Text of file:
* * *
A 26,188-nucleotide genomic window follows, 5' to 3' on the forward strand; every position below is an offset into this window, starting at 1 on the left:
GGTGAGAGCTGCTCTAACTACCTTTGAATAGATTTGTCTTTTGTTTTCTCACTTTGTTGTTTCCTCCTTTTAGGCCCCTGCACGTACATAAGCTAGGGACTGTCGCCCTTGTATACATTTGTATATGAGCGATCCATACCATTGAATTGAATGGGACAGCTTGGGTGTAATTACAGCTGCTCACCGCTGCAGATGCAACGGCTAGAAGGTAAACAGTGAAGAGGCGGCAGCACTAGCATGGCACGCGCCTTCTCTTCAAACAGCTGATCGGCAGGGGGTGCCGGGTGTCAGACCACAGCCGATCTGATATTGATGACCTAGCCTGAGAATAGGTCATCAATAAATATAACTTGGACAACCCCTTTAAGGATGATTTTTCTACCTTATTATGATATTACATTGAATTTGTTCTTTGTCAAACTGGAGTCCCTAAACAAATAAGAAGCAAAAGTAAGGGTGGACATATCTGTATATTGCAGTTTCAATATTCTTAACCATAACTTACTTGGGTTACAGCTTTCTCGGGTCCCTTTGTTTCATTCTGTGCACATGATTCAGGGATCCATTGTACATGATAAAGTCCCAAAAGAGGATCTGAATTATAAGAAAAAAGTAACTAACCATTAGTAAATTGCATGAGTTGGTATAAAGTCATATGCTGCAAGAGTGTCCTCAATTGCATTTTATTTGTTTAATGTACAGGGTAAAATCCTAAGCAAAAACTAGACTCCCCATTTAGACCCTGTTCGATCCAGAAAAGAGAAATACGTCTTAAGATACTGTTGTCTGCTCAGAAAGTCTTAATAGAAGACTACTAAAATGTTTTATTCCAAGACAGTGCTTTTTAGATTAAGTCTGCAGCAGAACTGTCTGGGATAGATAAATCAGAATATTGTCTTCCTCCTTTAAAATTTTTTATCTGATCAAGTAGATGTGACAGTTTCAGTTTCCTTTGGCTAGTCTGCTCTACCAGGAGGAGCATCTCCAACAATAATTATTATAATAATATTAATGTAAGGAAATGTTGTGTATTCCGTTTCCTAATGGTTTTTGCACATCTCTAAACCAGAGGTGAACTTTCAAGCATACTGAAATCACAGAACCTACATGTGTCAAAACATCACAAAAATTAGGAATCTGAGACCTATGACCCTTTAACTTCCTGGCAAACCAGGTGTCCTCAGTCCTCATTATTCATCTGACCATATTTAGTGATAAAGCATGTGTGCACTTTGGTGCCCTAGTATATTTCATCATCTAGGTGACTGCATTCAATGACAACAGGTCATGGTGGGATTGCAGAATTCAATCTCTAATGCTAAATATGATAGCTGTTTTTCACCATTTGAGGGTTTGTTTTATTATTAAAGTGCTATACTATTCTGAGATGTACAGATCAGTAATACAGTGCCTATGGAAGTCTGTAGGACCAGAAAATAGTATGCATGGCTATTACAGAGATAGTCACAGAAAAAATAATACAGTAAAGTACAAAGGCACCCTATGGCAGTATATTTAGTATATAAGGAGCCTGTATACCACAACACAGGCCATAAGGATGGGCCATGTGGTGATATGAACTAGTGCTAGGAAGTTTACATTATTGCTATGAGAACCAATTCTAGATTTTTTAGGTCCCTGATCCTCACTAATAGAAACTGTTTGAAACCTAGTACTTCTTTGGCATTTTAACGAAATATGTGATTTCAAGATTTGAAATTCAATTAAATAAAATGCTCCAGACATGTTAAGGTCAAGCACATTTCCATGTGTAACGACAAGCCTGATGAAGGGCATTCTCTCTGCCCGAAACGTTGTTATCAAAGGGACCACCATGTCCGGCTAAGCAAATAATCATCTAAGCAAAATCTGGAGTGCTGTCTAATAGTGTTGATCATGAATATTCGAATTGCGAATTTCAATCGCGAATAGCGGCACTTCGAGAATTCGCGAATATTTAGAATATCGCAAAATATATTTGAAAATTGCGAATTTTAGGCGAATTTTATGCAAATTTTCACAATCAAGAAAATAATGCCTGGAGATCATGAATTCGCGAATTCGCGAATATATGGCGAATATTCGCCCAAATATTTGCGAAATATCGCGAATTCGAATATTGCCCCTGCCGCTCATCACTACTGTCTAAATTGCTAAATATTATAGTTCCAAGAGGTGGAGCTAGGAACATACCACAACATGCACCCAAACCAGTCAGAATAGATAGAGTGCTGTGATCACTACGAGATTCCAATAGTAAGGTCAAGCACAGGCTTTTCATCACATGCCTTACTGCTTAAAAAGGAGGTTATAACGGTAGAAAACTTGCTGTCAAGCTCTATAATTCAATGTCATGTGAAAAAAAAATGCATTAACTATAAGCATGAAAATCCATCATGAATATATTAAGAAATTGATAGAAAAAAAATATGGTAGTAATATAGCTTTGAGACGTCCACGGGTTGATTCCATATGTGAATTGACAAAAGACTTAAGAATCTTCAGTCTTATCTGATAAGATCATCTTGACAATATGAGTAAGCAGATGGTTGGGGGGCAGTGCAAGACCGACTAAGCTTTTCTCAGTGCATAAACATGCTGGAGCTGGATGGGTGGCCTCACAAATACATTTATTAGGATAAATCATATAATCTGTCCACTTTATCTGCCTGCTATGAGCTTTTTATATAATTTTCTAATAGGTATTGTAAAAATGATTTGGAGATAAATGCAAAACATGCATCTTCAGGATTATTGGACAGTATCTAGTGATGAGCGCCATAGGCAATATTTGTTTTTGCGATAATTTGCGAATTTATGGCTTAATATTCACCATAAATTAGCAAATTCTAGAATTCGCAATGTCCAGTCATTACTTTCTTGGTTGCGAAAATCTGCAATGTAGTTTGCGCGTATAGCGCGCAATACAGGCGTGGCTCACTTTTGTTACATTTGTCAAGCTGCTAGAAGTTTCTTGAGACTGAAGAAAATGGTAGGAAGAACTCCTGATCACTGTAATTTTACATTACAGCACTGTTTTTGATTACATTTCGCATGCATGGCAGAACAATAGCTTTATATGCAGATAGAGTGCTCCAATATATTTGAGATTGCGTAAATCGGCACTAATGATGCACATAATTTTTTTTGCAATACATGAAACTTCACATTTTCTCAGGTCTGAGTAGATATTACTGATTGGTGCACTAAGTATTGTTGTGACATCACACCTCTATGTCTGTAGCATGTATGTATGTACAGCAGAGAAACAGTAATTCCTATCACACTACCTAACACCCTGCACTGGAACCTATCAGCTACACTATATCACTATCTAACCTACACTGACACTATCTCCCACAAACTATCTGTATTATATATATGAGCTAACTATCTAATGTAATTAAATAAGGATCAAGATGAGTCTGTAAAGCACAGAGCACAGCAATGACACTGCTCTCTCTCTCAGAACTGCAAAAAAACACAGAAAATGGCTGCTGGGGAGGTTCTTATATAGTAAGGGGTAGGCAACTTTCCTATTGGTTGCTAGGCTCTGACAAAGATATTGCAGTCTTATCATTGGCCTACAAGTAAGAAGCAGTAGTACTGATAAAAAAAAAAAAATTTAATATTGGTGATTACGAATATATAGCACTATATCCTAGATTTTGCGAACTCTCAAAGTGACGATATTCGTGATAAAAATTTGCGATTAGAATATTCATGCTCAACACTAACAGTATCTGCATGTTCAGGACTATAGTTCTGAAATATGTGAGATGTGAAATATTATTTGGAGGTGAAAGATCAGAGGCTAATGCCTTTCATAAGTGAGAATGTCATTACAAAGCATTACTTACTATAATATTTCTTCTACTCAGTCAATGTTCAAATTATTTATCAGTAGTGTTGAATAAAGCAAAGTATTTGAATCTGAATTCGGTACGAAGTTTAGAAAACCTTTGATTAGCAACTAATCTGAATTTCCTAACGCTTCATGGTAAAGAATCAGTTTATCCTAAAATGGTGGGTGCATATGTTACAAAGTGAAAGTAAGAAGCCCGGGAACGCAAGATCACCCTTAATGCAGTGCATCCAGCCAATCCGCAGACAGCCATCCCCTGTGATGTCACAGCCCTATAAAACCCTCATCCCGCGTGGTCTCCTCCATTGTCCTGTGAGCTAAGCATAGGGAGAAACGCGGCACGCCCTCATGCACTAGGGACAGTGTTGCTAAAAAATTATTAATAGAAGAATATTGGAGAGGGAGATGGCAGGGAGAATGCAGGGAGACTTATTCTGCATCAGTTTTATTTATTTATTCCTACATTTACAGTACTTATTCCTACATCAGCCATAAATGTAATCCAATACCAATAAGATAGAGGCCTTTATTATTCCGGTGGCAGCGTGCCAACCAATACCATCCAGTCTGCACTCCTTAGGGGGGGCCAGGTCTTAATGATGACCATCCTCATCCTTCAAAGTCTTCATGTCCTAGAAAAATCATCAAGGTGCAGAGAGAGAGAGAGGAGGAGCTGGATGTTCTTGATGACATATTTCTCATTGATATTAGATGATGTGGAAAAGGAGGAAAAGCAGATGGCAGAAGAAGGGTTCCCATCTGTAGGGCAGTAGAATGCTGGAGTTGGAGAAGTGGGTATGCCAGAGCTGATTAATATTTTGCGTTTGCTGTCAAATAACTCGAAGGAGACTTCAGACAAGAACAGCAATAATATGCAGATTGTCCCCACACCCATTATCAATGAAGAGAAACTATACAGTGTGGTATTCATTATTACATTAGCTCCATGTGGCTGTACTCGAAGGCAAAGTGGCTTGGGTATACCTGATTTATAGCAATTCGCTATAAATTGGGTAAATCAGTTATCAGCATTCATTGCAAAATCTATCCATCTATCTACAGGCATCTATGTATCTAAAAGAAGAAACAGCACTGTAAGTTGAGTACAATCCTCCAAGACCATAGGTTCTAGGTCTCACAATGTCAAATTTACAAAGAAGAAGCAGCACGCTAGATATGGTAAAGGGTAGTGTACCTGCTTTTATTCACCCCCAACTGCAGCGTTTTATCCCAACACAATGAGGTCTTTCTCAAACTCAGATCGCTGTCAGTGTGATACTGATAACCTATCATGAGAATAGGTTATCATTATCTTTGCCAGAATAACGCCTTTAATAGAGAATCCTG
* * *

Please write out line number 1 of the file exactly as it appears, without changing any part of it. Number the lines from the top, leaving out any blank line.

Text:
A 26,188-nucleotide genomic window follows, 5' to 3' on the forward strand; every position below is an offset into this window, starting at 1 on the left: